We have a number of auction catalogs on our bookshelves, the thick publication announcing the sale of Jacqueline Kennedy Onassis’ furnishings, also a Sotheby’s event, one of our all-time favorites. We revisit it from time to time to see which trends during that era are reappearing, and it is surprising the number of repetitions that emerge. We will share some of our gleanings here in a journal entry soon but today we concentrate on the sale of another style-setters belongings because the auction so recently took place.

We’re speaking of Deborah, the Duchess of Devonshire, whose possessions, which included many valuable antiques, were auctioned off in London this past March. Though we weren’t able to attend, the Sotheby’s site offers an extensive enough experience when searching the archives that we were able to feel as if we were there. In perusing the offerings, our belief that these events unveil much more than an inventory of “things” owned by a rich and famous person was affirmed. The glance into the life of this collector revealed the stories told through the things she painstakingly gathered around her.

 

A Connoisseur of Taste

The catalog of the collected home of the Duchess of Devonshire

The Deborah, Duchess of Devonshire auction catalog produced by Sotheby’s.

The furnishings and memorabilia amassed by this last remaining Mitford Sister ranged from upholstered Victorian furniture from the late 19th century to a postcard signed by Elvis Presley. She had a sizable collection of English School paintings and an array of decorative items as unusual as an Abbeydale bone china two-handled vessel dubbed “The Churchill Vase.”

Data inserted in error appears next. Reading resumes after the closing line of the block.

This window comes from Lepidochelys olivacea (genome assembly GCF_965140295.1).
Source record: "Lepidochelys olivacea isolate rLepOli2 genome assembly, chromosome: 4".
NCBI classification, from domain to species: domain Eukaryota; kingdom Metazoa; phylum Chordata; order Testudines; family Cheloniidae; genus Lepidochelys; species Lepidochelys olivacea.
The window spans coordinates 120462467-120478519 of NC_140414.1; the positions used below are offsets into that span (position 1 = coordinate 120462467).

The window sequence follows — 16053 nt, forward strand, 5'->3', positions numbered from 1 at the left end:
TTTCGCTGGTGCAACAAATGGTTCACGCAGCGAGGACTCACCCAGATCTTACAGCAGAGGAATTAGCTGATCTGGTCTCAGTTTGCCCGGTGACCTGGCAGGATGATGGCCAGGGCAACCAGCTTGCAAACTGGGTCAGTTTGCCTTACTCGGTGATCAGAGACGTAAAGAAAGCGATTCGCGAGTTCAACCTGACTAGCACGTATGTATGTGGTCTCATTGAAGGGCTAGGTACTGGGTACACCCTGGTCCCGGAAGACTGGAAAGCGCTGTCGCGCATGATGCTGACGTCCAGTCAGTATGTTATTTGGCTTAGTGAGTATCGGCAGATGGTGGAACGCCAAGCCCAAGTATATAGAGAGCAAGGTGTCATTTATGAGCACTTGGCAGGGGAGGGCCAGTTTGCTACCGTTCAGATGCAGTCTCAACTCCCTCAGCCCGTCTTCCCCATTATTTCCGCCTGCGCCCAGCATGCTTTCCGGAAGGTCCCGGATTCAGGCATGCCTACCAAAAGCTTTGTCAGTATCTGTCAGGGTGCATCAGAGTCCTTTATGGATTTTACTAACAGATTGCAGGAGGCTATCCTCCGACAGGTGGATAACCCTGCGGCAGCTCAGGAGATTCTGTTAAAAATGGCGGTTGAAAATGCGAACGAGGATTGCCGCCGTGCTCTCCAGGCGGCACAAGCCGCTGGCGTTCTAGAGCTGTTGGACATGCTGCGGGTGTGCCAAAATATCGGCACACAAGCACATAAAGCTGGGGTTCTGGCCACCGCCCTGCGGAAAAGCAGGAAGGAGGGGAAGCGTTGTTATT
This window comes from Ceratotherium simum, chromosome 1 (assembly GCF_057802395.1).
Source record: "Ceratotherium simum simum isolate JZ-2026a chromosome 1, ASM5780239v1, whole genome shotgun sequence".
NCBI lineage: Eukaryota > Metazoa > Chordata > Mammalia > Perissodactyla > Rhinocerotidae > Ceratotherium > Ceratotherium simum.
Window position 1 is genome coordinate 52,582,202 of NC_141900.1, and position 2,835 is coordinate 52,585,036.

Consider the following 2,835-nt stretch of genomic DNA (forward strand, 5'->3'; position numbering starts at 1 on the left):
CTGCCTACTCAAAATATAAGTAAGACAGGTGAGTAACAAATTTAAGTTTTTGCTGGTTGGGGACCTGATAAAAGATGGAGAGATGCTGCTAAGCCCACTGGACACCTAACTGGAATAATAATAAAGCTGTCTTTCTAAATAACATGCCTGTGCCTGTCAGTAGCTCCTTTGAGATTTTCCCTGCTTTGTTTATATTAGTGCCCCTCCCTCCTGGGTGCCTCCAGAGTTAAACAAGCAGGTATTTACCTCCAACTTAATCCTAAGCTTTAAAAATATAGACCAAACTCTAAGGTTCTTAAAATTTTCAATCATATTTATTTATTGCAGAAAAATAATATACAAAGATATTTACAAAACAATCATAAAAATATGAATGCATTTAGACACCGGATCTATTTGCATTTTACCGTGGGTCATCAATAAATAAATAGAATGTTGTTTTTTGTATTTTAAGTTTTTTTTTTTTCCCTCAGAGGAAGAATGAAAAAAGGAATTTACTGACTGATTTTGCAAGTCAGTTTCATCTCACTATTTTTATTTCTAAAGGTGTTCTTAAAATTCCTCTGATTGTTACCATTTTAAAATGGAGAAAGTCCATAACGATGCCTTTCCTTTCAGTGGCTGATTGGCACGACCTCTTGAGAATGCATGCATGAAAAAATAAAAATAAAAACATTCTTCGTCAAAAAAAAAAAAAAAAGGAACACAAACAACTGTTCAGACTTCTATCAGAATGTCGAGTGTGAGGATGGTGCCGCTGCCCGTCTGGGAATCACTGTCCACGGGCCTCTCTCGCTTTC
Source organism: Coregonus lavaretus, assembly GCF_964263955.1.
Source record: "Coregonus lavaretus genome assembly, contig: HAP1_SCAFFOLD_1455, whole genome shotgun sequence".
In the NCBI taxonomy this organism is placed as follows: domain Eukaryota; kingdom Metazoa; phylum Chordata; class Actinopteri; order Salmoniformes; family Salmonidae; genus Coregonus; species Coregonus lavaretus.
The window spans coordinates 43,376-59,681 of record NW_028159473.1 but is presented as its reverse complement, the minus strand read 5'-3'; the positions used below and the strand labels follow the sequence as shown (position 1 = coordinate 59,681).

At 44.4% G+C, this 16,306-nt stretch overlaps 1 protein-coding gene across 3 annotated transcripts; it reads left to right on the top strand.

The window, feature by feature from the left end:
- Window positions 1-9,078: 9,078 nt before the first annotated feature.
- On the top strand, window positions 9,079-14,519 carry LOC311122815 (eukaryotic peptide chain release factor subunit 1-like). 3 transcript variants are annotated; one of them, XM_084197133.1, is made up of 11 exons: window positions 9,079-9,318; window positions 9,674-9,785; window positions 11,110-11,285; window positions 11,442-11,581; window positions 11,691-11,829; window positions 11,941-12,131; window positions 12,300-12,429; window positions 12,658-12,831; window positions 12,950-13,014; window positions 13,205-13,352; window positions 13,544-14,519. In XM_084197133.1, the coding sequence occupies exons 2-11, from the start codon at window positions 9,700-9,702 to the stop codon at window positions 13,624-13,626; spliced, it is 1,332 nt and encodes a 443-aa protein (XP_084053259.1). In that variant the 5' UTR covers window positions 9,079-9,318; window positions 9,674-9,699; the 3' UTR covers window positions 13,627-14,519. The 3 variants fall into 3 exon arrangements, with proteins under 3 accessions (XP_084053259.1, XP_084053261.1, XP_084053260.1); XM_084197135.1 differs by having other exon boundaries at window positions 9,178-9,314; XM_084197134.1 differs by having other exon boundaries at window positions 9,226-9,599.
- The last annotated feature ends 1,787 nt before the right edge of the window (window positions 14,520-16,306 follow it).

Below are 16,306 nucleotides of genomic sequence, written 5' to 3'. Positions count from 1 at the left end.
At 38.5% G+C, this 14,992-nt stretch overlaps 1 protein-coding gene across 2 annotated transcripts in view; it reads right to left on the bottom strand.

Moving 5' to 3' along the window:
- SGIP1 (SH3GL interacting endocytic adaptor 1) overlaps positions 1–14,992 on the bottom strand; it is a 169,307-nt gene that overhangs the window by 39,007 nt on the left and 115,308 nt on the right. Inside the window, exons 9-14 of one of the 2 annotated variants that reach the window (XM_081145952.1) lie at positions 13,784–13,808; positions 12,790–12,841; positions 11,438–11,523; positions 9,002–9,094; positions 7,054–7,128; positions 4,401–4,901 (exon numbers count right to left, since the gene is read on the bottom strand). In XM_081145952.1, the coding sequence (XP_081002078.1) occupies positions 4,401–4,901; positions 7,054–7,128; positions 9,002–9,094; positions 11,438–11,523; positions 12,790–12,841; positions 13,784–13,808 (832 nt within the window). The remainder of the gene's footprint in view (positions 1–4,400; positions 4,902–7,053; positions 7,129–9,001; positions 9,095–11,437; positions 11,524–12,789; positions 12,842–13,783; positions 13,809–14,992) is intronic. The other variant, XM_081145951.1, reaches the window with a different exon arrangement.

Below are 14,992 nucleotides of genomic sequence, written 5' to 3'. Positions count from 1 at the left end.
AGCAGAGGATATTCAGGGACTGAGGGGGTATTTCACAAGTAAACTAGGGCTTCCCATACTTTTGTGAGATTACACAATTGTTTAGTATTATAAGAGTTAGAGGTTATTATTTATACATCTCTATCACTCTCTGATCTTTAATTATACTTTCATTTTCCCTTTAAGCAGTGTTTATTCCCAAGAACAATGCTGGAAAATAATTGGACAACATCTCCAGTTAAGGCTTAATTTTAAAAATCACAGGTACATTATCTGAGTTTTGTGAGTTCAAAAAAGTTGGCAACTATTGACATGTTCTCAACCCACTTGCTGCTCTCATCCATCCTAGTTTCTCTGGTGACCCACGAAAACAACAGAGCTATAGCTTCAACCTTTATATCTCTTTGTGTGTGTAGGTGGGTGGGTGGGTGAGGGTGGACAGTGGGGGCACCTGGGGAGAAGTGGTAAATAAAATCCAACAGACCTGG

“The Churchill Vase,” circa 1963-1965, owned by the Duchess of Devonshire

“The Churchill Vase,” circa 1963-1965, owned by the Duchess of Devonshire.

 

Among the most modern of her furnishings were light fixtures, such as the George III style star-form lanterns below. Seeing the range of the extensive offerings once owned by this arbiter of taste proves the panel’s point wholeheartedly: no interesting collection will ever be predictable.

Star lanterns owned by the Duchess of Devonshire

George III style star-form lanterns in patinated brass and glazed glass, owned by the Duchess of Devonshire.

Sotheby’s reports that the salesroom in London was packed with hundreds of collectors; that over 1,000 participants drove the sale total to £1,777,838, which is over three times the pre-sale estimate of £500,000 to £700,000.

The collected home of the Duchess of Devonshire included this Victorian sofa

A Victorian upholstered sofa from the late 19th century owned by the Duchess of Devonshire.